Gayle Tzemach Lemmon: Meet the women fighting on the front lines of an American war
May 29, 2015
In 2011, the US Armed Forces still had a ban on women in combat -- but in that year, a Special Operations team of women was sent to Afghanistan to serve on the front lines, to build rapport with locals and try to help bring an end to the war. Reporter Gayle Tzemach Lemmon tells the story of this "band of sisters," an extraordinary group of women warriors who helped break a long-standing barrier to serve.Gayle Tzemach Lemmon
Gayle Tzemach Lemmon writes about women around the world living their lives at war and in conflict zones. Full bio
Double-click the English subtitles below to play the video.
Every group of female friends
has the funny one,
the one you go to
when you need a good cry,
the one who tells you to suck it up
when you've had a hard day.
And this group was no different.
Except that this was a community
of groundbreaking women
who came together --
first to become teammates,
then friends, and then family --
in the least likely of places:
on the Special Operations battlefield.
This was a group of women
whose friendship and valor was cemented
not only by what they had seen
and done at the tip of the spear,
but by the fact that they were there
at a time when women --
officially, at least --
remained banned from ground combat,
and America had no idea they existed.
This story begins
with Special Operations leaders,
some of the most tested men
in the United States military, saying,
"We need women to help us wage this war."
"America would never kill its way
to the end of its wars," it argued.
"Needed more knowledge
and more understanding."
And as everyone knows,
if you want to understand what's happening
in a community and in a home,
you talk to women,
whether you're talking about
or Southern California.
But in this case,
men could not talk to women,
because in a conservative
and traditional society like Afghanistan,
that would cause grave offense.
So you needed women soldiers out there.
That meant, at this time in the war,
that the women who would be recruited
to serve alongside Army Rangers
and Navy SEALs,
would be seeing the kind of combat
experienced by less than five percent
of the entire United States military.
Less than five percent.
So the call went out.
Become a part of history.
Join Special Operations
on the battlefield in Afghanistan."
This is in 2011.
And from Alabama to Alaska,
a group of women who had always
wanted to do something that mattered
alongside the best of the best,
and to make a difference
for their country,
answered that call to serve.
And for them it was not about politics,
it was about serving with purpose.
And so, the women who came
to North Carolina
to compete for a spot on these teams
which would put women
on the Special Operations front lines,
landed and found
very quickly a community,
the likes of which they had never seen.
Full of women who were as fierce
and as fit as they were,
and as driven to make a difference.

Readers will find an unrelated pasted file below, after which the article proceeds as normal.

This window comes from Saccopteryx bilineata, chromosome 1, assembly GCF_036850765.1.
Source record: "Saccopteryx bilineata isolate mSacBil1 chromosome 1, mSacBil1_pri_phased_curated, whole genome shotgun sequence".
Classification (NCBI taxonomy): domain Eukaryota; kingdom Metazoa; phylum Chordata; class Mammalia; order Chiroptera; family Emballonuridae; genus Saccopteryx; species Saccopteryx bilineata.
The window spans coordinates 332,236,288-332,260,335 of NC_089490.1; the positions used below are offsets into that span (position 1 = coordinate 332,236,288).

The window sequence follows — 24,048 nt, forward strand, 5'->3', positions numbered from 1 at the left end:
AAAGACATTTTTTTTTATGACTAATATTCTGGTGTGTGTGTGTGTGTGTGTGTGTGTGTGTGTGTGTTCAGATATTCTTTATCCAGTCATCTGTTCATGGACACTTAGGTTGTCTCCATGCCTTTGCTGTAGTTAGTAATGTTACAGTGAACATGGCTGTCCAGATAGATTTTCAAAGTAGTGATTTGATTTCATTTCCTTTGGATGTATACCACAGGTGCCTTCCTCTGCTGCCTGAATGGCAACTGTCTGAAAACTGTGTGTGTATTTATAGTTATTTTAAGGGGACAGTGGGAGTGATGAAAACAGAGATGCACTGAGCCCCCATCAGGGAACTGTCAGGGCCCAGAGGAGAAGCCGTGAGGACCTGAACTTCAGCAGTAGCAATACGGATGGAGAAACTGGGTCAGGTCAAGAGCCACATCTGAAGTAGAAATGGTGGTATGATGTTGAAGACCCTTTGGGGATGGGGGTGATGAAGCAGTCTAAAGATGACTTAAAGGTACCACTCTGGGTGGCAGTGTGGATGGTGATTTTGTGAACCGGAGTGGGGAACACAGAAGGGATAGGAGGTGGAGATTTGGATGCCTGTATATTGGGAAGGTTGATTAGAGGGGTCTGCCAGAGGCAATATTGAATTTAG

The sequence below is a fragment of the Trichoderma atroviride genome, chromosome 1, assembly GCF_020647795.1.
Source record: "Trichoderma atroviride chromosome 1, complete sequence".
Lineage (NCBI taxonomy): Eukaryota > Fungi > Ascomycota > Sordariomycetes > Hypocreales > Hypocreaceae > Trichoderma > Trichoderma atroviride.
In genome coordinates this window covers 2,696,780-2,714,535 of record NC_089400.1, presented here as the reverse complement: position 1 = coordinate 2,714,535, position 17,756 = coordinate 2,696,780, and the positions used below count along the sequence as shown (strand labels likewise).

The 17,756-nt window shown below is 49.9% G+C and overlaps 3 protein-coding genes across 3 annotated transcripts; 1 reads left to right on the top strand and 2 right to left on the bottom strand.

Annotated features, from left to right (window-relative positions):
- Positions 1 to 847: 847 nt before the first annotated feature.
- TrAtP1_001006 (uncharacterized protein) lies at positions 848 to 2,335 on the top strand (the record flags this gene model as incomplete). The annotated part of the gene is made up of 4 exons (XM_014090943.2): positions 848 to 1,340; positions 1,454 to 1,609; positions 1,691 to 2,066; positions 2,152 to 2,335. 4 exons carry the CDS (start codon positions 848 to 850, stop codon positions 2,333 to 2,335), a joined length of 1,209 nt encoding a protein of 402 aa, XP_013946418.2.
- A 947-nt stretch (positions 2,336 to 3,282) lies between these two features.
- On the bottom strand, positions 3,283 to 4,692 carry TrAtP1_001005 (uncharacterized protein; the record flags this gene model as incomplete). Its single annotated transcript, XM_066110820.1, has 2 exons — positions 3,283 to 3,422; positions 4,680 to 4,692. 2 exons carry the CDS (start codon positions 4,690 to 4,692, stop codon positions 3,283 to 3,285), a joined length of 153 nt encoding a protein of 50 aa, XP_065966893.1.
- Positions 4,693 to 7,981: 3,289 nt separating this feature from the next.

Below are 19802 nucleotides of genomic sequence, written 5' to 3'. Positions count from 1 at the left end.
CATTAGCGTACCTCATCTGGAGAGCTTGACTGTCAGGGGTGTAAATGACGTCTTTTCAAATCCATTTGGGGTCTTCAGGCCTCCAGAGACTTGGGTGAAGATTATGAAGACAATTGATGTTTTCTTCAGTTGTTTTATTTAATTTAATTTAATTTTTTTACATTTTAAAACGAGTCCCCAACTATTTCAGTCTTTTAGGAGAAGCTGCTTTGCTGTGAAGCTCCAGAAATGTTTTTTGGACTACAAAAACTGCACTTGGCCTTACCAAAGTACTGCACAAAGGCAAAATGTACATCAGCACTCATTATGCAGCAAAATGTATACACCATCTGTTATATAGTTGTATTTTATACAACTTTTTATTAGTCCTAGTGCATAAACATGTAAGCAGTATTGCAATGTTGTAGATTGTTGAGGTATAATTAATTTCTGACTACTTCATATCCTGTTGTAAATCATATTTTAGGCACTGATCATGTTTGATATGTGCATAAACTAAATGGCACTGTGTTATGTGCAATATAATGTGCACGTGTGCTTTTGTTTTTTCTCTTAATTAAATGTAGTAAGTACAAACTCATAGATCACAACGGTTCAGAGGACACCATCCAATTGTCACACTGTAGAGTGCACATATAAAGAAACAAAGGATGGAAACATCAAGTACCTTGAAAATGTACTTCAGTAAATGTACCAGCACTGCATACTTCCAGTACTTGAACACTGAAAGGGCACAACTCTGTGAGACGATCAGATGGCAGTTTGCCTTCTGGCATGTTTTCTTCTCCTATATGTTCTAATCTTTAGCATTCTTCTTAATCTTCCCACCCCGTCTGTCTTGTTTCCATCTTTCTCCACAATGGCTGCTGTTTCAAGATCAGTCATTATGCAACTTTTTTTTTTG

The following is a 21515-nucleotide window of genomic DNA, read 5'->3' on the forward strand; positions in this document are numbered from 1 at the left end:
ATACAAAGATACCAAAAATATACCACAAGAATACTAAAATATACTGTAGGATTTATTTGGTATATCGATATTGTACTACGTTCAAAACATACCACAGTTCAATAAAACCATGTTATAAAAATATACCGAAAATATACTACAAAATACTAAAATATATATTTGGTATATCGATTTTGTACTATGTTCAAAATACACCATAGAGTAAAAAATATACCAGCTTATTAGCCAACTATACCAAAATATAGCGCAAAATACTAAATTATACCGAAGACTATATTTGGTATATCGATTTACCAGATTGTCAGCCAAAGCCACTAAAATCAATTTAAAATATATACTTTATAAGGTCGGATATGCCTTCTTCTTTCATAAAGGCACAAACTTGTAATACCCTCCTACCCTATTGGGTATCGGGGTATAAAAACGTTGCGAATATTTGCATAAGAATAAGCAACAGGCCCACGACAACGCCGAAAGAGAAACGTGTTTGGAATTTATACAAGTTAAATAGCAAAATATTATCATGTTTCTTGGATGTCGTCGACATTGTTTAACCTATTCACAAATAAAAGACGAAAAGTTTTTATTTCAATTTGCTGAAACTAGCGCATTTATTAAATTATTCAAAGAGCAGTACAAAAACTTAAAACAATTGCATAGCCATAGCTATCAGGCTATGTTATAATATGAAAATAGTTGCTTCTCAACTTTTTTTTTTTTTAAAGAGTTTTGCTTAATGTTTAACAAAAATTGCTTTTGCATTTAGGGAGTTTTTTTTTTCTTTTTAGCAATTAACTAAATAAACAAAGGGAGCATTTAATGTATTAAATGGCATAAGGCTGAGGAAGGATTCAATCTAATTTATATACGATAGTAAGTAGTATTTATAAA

They didn't have to apologize
for who they were,
and in fact, they could celebrate it.
And what they found when they were there
was that all of a sudden,
there were lots of people like them.
As one of them said,
"It was like you looked
around and realized
there was more
than one giraffe at the zoo."
Among this team of standouts was Cassie,
a young woman who managed to be
an ROTC cadet, a sorority sister
and a Women's Studies minor,
all in one person.
Tristan, a West Point track star,
who always ran and road marched
with no socks,
and had shoes whose smell proved it.
Amber, a Heidi look-alike, who had
always wanted to be in the infantry,
and when she found out
that women couldn't be,
she decided to become an intel officer.
She served in Bosnia,
and later helped the FBI
to bust drug gangs in Pennsylvania.
And then there was Kate,
who played high school football
all four years,
and actually wanted to drop out
after the first,
to go into the glee club,
but when boys told her
that girls couldn't play football,
she decided to stay
for all the little girls
who would come after her.
For them, biology had shaped
part of their destiny,
and put, as Cassie once said,
out of reach for girls."
And yet, here was a chance
to serve with the best of the best
on a mission that mattered
to their country,
not despite the fact
that they were female,
but because of it.
This team of women, in many ways,
was like women everywhere.
They wore makeup, and in fact,
they would bond in the ladies' room
over eyeliner and eye pencil.
They also wore body armor.
They would put 50 pounds
of weight on their backs,
and board the helicopter for an operation,
and they would come back and watch
a movie called "Bridesmaids."
They even wore a thing called Spanx,
because, as they found very quickly,
the uniforms made for men were
big where they should be small,
and small where they should be big.
So Lane, an Iraq War veteran --
you see her here on my left --
decided she was going to go on Amazon
and order a pair of Spanx to her base,
so that her pants would fit better
when she went out on mission each night.
These women would get together
over video conference
from all around Afghanistan
from their various bases,
and they would talk about what it was like
to be one of the only women
doing what they were doing.
They would swap jokes,
they would talk about
what was working, what wasn't,
what they had learned to do well,
what they needed to do better.
And they would talk about
some of the lighter moments of being women
out on the Special Operations front lines,
including the Shewee,
which was a tool
that let you pee like a guy,
although it's said to have had only
a 40 percent accuracy rate out there.
These women lived in the "and."
They proved you could be fierce
and you could be feminine.
You could wear mascara and body armor.
You could love CrossFit,
and really like cross-stitch.